The 1 × 3 (condition: ESP-target vs. ESP-baseline vs. practice control) ANOVAs revealed robust differences in mean reading times between the three conditions in the by-participants and by-items analyses, F1(2, 57) = 6.03, MSE = 21,145, p < .005; F2(2, 2016) = 1,599, MSE = 4,179, p < .0001. The ESP–target and baseline conditions did not differ in the by-participants analysis, t1, n.s., but they did differ according to the by-items analysis, t2(1008) = 2.68, p < .01. This result indicates that participants read the ESP text faster in the baseline condition than in the ESP–target condition, contrary to the precognition hypothesis, which predicts the opposite outcome. More likely, the result reflects minor random variation in reading speed among the participants assigned to the different conditions. This variation is not enough to influence the outcome of the by-participants analysis, which has considerably less power than the by-items analysis.
Despite the positive result in the by-items analysis (positive, that is, but in the wrong direction according to the precognition hypothesis), the Bayes factor analysis for this contrast shows that the posterior odds of obtaining this result is about the same under the null hypothesis as it is under an alternative where the baseline condition produces shorter reading times than the ESP–target condition (posterior odds of the null hypothesis/alternative = 1.12). Thus, the Bayes factor analysis supports the conclusion that the two conditions really do not differ.
Reading times in the ESP–target condition were reliably longer than those in the practice control condition, t1(39) = 3.09, p = .01; t2(1008) = 42.5, p < .0001. This result presumably reflects ordinary adaptation to the self-paced reading procedure.
Finally, reading times in the ESP–baseline condition were reliably longer than reading times in the practice control condition, t1(39) = 2.93, p < .05; t2(1008) = 46.5, p < .0001.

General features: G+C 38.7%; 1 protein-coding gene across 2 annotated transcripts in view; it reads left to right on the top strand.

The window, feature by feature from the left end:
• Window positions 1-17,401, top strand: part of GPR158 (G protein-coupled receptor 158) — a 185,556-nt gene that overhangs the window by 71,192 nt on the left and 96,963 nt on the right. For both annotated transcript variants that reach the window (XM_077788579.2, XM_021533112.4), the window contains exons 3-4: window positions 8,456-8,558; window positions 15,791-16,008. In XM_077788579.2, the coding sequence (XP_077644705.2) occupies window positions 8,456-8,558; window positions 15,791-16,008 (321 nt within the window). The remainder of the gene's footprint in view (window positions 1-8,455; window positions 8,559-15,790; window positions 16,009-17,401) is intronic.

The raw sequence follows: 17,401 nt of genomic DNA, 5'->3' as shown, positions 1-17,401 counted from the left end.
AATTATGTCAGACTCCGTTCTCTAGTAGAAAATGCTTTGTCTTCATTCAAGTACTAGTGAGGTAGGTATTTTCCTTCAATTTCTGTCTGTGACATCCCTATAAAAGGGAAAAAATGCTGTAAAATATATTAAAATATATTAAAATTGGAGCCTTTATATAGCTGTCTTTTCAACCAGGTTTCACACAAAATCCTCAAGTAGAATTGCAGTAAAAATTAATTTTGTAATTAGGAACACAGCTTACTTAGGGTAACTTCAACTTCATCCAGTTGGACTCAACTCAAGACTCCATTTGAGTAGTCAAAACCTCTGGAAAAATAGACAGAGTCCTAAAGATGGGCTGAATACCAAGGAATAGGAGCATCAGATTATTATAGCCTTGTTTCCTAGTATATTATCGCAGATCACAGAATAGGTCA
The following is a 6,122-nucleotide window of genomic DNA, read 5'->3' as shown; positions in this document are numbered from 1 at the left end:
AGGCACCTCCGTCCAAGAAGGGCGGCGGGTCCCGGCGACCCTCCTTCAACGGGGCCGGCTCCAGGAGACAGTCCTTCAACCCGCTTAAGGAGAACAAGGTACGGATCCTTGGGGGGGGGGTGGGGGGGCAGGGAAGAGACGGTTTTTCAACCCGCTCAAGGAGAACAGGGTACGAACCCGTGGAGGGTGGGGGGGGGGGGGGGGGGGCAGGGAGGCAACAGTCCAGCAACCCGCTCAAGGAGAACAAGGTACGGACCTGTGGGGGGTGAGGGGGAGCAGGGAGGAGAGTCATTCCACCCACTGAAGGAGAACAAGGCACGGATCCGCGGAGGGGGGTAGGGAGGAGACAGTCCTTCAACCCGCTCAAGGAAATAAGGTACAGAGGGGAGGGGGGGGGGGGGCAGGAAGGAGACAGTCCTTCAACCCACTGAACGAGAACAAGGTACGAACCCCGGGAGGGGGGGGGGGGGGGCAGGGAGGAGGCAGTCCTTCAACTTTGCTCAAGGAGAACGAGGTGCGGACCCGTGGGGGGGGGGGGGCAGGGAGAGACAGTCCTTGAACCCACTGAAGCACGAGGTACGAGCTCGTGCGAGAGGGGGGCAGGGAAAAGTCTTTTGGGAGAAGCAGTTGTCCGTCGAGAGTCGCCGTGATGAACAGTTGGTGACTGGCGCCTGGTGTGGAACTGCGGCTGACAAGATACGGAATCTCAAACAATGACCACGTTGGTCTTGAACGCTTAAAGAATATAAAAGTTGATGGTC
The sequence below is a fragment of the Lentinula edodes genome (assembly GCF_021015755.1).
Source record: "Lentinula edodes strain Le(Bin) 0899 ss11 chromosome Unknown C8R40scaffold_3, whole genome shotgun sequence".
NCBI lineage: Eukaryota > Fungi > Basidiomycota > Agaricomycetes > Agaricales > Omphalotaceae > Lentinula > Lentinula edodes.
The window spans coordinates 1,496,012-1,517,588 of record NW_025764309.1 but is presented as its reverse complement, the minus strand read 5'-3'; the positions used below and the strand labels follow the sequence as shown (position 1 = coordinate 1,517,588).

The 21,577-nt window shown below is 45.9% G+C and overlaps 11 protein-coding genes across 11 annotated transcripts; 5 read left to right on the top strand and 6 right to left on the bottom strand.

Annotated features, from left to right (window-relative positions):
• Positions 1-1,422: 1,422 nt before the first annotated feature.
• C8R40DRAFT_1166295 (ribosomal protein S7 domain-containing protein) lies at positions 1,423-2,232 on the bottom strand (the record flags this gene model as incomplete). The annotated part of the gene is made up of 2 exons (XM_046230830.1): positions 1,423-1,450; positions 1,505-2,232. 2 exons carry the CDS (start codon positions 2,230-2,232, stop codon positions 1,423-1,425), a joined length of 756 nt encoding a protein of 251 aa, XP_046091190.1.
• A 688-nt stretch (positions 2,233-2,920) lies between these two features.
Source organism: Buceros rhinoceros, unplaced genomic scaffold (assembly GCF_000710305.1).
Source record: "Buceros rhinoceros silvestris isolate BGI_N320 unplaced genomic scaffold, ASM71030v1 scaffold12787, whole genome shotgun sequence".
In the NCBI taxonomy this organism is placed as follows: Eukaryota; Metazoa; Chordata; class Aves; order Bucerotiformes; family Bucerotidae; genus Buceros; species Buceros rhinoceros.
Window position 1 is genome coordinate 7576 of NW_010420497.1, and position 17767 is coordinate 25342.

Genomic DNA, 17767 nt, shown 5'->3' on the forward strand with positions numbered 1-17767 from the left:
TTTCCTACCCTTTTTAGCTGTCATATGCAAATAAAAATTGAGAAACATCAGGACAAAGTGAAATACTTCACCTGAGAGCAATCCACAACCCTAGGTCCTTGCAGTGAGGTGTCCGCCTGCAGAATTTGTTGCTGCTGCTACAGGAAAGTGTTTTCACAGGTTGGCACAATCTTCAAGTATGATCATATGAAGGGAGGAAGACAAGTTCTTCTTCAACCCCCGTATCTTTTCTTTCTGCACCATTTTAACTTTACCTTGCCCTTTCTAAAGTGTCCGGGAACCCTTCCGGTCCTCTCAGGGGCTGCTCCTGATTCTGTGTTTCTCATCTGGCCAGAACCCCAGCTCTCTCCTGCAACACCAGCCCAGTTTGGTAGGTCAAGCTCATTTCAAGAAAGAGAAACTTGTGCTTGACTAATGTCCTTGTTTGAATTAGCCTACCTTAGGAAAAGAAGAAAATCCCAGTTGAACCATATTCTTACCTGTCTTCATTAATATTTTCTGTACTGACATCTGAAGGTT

As in Experiment 1a, these outcomes do not provide any evidence that reading a text the second time has any influence on reading times during the first encounter with that text. They do indicate that having practice with the self-paced reading technique produces shorter reading times, even when the preceding text is unrelated to the text in question.
Tests for repetition priming
To test for repetition priming, we contrasted the ESP–target condition with the repetition priming condition. Reading times for the second encounter with the ESP text were significantly shorter than those for the first encounter, t1(19) = 8.34, MSE = 17.5, p < .001; t2(1008) = 40.3, MSE = 3.71, p < .0001.
In Experiments 1a and 1b, one group of participants read a text about ESP followed by the identical text. Another group read the same ESP text followed by a different text about memory research. The last group was assigned to the practice control group, which read the ESP text after they read the memory text. In both subexperiments, participants exhibited strong and significant repetition priming effects upon encountering the ESP text for the second time. In both subexperiments, participants in the ESP–target condition read the ESP text just as slowly as did participants in the ESP–baseline condition. In fact, in both cases, mean reading time per word was within 6 ms (1 ms/word in Experiment 1a; 6 ms/word in Experiment 1b). In Experiment 1a, the 1-ms difference was not significant in either the by-participants or the by-items analysis. In Experiment 1b, the 6-ms difference was significant in the by-items analysis, but not in the by-participants analysis. Whether there is a true difference in reading time between the two conditions, the numerical difference runs counter to the retroactive influence hypothesis (i.e., reading times were longer in the ESP–target condition than in the ESP–baseline condition).